Moved, to leave out from ("therein") to ("or") in line 38.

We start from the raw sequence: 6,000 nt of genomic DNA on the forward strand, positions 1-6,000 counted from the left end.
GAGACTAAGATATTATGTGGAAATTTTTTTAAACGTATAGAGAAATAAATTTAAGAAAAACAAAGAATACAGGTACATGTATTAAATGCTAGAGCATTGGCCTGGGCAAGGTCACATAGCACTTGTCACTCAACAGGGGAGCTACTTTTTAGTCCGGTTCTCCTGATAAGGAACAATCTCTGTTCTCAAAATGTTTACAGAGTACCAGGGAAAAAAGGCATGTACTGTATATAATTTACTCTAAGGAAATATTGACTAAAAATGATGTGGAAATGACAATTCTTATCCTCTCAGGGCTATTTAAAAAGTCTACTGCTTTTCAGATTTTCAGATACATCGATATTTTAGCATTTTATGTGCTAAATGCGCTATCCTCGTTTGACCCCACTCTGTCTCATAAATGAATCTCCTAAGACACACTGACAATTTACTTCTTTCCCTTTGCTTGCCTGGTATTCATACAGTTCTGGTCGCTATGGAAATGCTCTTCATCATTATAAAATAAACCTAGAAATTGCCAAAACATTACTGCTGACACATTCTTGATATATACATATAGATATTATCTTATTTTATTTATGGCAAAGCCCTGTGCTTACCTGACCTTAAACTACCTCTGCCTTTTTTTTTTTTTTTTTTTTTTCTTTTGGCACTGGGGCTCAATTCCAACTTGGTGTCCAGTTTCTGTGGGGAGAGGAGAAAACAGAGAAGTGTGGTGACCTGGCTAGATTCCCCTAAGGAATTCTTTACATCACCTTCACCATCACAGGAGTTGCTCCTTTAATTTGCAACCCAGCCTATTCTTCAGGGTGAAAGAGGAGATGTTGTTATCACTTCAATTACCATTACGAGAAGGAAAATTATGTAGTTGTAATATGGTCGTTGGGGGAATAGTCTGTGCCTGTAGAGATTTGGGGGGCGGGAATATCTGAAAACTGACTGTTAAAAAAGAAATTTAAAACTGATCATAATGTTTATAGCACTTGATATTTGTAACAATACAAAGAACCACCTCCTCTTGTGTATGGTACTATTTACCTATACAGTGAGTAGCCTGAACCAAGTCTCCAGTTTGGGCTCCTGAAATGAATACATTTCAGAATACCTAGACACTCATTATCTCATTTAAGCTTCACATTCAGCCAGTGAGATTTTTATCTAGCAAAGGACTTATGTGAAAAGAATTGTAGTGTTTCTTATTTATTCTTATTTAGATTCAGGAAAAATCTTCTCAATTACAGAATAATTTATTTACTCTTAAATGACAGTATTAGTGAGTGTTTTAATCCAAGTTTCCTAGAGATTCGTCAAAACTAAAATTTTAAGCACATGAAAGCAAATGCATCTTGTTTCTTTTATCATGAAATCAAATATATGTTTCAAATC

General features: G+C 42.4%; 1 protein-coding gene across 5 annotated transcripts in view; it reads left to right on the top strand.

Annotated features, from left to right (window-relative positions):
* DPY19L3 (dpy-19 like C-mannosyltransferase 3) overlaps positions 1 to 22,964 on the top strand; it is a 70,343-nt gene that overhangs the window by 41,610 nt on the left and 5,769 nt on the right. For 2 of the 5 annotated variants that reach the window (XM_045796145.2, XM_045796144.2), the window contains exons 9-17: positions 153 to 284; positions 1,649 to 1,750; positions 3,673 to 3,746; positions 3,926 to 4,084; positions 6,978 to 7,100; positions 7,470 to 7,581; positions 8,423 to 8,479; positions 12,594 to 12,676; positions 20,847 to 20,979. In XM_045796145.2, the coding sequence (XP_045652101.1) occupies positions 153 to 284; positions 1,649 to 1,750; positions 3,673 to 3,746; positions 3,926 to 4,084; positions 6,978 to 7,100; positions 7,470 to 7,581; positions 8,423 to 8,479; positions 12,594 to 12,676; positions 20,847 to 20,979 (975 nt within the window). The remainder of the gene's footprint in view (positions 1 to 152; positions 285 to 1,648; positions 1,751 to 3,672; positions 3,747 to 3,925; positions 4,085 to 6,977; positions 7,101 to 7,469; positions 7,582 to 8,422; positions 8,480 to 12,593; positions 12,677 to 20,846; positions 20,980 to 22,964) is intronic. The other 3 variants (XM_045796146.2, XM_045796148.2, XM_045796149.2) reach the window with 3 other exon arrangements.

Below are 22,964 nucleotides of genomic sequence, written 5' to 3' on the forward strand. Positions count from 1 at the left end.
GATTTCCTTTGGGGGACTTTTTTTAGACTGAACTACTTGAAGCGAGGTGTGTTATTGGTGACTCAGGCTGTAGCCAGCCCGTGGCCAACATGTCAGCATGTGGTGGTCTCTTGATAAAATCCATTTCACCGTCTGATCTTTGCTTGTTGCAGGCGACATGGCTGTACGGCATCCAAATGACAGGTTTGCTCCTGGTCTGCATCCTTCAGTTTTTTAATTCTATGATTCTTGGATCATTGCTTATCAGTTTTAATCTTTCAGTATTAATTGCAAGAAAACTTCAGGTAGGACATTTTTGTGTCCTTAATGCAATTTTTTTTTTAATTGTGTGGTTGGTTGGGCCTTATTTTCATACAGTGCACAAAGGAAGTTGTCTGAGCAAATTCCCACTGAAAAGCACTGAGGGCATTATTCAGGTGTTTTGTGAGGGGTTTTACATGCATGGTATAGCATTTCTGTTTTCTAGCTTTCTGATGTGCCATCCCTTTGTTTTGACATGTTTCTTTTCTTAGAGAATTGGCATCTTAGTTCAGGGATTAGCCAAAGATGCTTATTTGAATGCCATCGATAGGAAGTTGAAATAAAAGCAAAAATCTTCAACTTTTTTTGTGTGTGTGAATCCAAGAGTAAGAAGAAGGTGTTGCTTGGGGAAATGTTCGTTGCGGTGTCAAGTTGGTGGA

hoped the House would not consent to the Amendment. He was quite unable to understand what his noble Friend proposed to substitute. Were they to give the criminal a free and unconditional remission, or a remission accompanied by supervision, or a remission under a mere nominal supervision? A real supervision was intelligible, but his noble Friend took the supervision in part, and rejected a part. He wanted to have all the benefits of supervision without its inconveniences. If the Amendment passed, all that the public would have to depend upon, as far as the security of life and property was concerned, would be the changes recently effected in the discipline of prisons upon the sole authority of the Secretary of State, which changes had been made hastily, and might be recalled to-morrow; and when that took place things would exactly remain where they had been before. That would, he thought, be the most unfortunate result to which they could come after the numberless discussions they had had on this subject. The objections of his noble Friend to the clause resolved themselves into the single allegation that the police would be disposed to interfere with ticket-of-leave holders in their attempts to get employment. His noble Friend argued as if they were about to infringe upon the liberty of the subject; but he must distinctly protest against the doctrine that these convicts had a right to liberty. They had forfeited it by their crimes against the laws, and when they were released it was only by an act of grace or favour, which it was for the State to accompany with such restrictions as it thought fit to impose. The statement about the police preventing these persons from getting honest employment rested, it should be borne in mind, entirely on the story which some half dozen or dozen ticket-of-leave holders had told on their re-commitment for another crime. But he did not deny that there might not be some isolated cases of that kind. The police were a mixed body, like any other, and doubtless comprised some men who would occasionally abuse their power; but he maintained that in 99 cases out of 100 the abuse, when it actually took place, occurred, not from a system of supervision, but rather from the want of such a system. A policeman would suspect a man to be a ticket-of-leave holder, who was relapsing into crime, and he accordingly dogged his steps. It was impossible to distinguish an habitual offender from an occasional offender without a system of registration; and how were they to have a system of registration without the agency of the police? Turn the question how they would, they must always come back to the necessity of a regular machinery for a proper police supervision. It was far better to have an open and actual control and supervision than a secret one; and the way to get rid of the evils of an irregular and objectionable espionage was to establish a regular system of responsible police supervision. One of the objects which ought to be kept in view was that a distinction should be drawn between habitual and casual criminals, but how could that possibly be effected except by some system of registration. They must not, in the midst of all their abstract reasoning on this question, forget the plain fact that the system existing in Ireland, and which undoubtedly had worked successfully, was based on a strict police supervision; and it should, moreover, be remembered that in Ireland there had not been one instance of complaint against the police for abusing their powers in this matter. So long as the man was in prison he was free from temptation, but the moment he came out he was thrown back on himself, and the strength of his old habits was likely to influence him. The Discharged Prisoners' Aid Society had proved itself very useful in receiving prisoners on their discharge from prison, and many of them who had been benefited by it, had been convicted five, six, or eight times.